“I don’t know yet when I’m coming back, but it’ll be close to training camp,” he clarified.  “I’ll train in Sarnia with my Dad and in Toronto with [strength and conditioning coachMatt Nichol.”

With this being Galchenyuk’s first trip to Montreal since the Canadiens selected him, I asked him about how it feels to come to a hockey market like Montreal, where he soon won’t be able to walk outside without being stopped for photos and autographs.

“Yeah, it happens sometimes in Sarnia.  And I’ve already gotten stopped in Montreal,” he added with a chuckle.  “But it’s nice when people recognize you.”  Let’s just hope that he continues to feel that way a few years into what all hope will be a long and successful career.

The Habs put their players through a pretty intense three-day Camp with a packed schedule, so was there anything particular that stood out for Galchenyuk, or anything he could pinpoint as having learned?

“I think just what it’s like to be here in Montreal, and to be a part of the Montreal Canadiens organization.  It’s just awesome.  I think I got better in the three days I was here for, and that was my goal coming in – to get better every day.”

Let’s hope that learning continues through the summer, into training camp, and through an entire hopefully healthier 2012-13 season.  As of today, the smart money would be on Galchenyuk returning to Sarnia to dominate at the junior level for one last season, but the young man is determined to make a good impression and force the Canadiens to have a difficult decision as to whether or not to keep him in the NHL this year.  To do so, he’ll need to make the sacrifices of many a young budding professional athlete, foregoing some of the freedoms and pleasures of your typical 18-year old by committing himself wholeheartedly to improving his game and being ready when his new team comes calling.  If you want to pre-order your Galchenyuk jersey for when he does make his Hab debut?

“I don’t know what number I’ll wear yet, but probably 94. It’s my Sarnia number and also my birth year. But we’ll see.”

 

  • don

    Great one Dan,

    i agree and i would bet he will be in Sarnia, and is likely best place to get the most icetime and mature a bit more (pack on a few pounds).

    But he sounds like a confident and smart kid.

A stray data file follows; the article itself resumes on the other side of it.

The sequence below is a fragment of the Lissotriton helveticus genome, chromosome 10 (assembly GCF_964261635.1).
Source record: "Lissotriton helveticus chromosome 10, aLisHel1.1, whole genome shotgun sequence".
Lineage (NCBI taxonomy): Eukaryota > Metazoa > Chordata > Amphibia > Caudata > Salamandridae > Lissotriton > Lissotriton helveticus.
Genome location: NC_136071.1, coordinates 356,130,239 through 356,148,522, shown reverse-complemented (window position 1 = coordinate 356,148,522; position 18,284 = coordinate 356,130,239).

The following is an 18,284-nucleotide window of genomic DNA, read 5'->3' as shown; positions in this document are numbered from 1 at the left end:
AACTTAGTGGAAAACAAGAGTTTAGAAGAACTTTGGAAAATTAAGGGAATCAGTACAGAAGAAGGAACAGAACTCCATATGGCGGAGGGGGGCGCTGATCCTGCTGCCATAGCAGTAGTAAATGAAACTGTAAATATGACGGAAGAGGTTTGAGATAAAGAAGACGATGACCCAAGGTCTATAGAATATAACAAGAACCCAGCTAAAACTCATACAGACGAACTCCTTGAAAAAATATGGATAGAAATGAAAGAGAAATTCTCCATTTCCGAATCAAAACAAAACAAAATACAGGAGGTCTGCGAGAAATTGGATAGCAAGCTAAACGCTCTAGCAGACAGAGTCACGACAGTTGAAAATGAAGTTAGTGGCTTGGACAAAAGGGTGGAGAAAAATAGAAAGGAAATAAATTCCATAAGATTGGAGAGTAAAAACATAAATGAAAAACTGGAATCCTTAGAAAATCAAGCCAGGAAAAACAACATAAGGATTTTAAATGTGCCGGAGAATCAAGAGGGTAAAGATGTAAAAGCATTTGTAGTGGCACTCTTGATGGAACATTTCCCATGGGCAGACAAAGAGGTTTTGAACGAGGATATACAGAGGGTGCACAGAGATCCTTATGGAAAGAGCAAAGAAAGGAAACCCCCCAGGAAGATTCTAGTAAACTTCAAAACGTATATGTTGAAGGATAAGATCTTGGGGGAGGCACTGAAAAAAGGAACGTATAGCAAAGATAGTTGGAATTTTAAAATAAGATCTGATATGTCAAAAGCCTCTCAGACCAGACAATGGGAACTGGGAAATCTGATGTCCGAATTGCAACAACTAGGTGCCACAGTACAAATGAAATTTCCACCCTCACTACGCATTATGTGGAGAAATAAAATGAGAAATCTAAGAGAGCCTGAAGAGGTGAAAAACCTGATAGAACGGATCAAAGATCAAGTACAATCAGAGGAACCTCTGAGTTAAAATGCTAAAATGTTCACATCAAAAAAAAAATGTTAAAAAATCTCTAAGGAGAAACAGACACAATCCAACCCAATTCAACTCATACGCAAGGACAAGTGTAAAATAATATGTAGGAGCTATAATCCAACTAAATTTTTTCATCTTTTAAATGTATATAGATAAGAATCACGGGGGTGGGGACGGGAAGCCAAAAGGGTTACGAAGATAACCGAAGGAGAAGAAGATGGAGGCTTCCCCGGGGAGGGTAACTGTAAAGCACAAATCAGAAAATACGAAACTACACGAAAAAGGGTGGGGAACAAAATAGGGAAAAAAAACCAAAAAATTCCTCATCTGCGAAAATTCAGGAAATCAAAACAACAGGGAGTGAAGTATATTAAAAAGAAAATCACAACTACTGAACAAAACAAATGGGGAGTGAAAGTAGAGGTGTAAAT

• robert ethan

    I think it probably came down to Galchenyuk or Grigorenko for the Habs. They needed that prospective top line centre. I think they probably went with Galchenyuk because he was less of a risk to choose the KHL in the future. Their offensive upside is probably similar, with Grigorenko having an edge in size and maturity, while Galchenyuk is probably more competitive and a better two way player. I doubt they would have taken Ryan Murray or any of the other top drafted defense prospects available. Most of them seem very similar. Good offensive skills with average size or physical games. You could throw them in a hat, along with Dalton Thrower who the Habs got in the second round, and a few others. Not much difference. Filip Forsberg got some attention, but he hasn’t shown the special offensive skill to warrant a top three pick. Seems more likely to be a two way second line winger.

    • Habs first choice was Galchenyuk — they had no interest in Grigorenko. Teravainen and Forsberg were on the Plan B list for the Canadiens if Galchenyuk was taken in the first two picks.

      • robert ethan

        You may be right, although I can’t see why they would take Teravainen over Grigorenko. Similar hockey skills and Mikhail has 4 inches and 40 pounds on the Finn. Especially when Grigorenko was playing in their back yard.

        • It’s certainly clear that you would have taken Grigorenko if you had the chance, Robert. But, he was not on the Habs list — they do not believe that he will be a center at the NHL level, and were concerned about his work ethic.

  • Number31

    I find he skates like Pacioretty.

    • robert ethan

      I thought Pacioretty bent over a lot when he skated. Especially when he his moving full tilt.